The Afghan Taliban, Pakistani Taliban, al Qaeda, and other insurgents are waiting to see whether or not the United States will commit to Afghanistan or if it is going to pack its bags. If they get the sense that time is now ticking for when the United States will depart, then game over. And Afghanistan will return to, at some point, what it was before 9/11: a state controlled by a religious extremist group (the Taliban) and a haven for groups like al Qaeda. There may be moderate Taliban, but they will not be the ones that will win the upper hand if the United States and NATO depart. Those that are the most organized and able to return to power are the same ones that America ousted in 2001. Mullah Omar, the leader of Quetta Shura, and others are the ones that would come back.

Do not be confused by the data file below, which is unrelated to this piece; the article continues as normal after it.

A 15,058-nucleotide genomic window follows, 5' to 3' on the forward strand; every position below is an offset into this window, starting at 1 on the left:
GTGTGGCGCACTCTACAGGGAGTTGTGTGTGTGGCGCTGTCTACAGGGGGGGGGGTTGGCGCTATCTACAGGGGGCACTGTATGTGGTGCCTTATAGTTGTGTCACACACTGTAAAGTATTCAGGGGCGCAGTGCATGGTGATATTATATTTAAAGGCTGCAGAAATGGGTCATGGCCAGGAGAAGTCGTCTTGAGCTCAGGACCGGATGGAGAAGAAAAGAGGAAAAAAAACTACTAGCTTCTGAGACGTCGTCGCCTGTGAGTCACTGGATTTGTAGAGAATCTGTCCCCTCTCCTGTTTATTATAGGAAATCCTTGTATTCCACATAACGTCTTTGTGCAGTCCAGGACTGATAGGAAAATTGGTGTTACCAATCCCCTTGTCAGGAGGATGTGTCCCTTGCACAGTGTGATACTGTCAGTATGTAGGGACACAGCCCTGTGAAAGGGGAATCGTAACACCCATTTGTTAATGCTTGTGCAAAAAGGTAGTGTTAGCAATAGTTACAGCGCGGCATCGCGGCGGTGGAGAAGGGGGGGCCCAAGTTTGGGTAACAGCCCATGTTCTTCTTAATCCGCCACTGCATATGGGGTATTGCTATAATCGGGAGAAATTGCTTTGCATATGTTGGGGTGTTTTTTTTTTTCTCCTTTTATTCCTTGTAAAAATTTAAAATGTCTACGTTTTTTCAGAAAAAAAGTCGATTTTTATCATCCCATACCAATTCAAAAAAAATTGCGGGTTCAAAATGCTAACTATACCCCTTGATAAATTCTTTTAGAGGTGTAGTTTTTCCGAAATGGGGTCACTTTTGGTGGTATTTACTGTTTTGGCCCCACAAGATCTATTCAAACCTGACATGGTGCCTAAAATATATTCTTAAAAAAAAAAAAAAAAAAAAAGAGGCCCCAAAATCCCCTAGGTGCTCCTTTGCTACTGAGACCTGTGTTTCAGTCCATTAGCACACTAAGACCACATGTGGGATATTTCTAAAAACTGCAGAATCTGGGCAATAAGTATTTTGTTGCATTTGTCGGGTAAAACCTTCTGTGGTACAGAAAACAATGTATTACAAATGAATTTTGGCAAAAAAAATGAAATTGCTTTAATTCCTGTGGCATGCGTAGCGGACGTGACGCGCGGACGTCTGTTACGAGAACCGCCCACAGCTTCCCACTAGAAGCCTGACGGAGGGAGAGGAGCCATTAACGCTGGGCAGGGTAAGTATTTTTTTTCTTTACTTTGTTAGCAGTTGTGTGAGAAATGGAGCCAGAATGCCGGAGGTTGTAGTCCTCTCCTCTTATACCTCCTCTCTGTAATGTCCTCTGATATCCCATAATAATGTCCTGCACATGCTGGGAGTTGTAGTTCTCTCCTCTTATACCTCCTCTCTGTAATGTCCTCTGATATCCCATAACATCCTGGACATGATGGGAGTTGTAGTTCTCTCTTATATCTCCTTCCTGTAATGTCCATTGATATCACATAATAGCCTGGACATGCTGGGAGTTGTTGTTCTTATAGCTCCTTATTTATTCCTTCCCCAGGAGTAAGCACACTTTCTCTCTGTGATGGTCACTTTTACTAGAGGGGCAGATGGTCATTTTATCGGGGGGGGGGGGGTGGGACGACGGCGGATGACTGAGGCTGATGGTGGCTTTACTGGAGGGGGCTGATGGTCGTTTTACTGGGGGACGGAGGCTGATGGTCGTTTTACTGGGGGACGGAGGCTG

IAR: On the topic of the so-called “moderate Taliban,” are there elements of the insurgency that are likely to participate in a reconciliation process?

Ambassador Inderfurth: There are some Taliban elements that could be persuaded to come over to the other side, but only if they think that they are losing, not winning. Right now, they think that they are winning and that time is on their side. If we can change that calculation through General McChrystal’s strategy and a firm declaration that we are going to be there for the long term, I think that some of the Taliban would, as they have in past, change sides and go with the winner. Right now, they have they no reason to.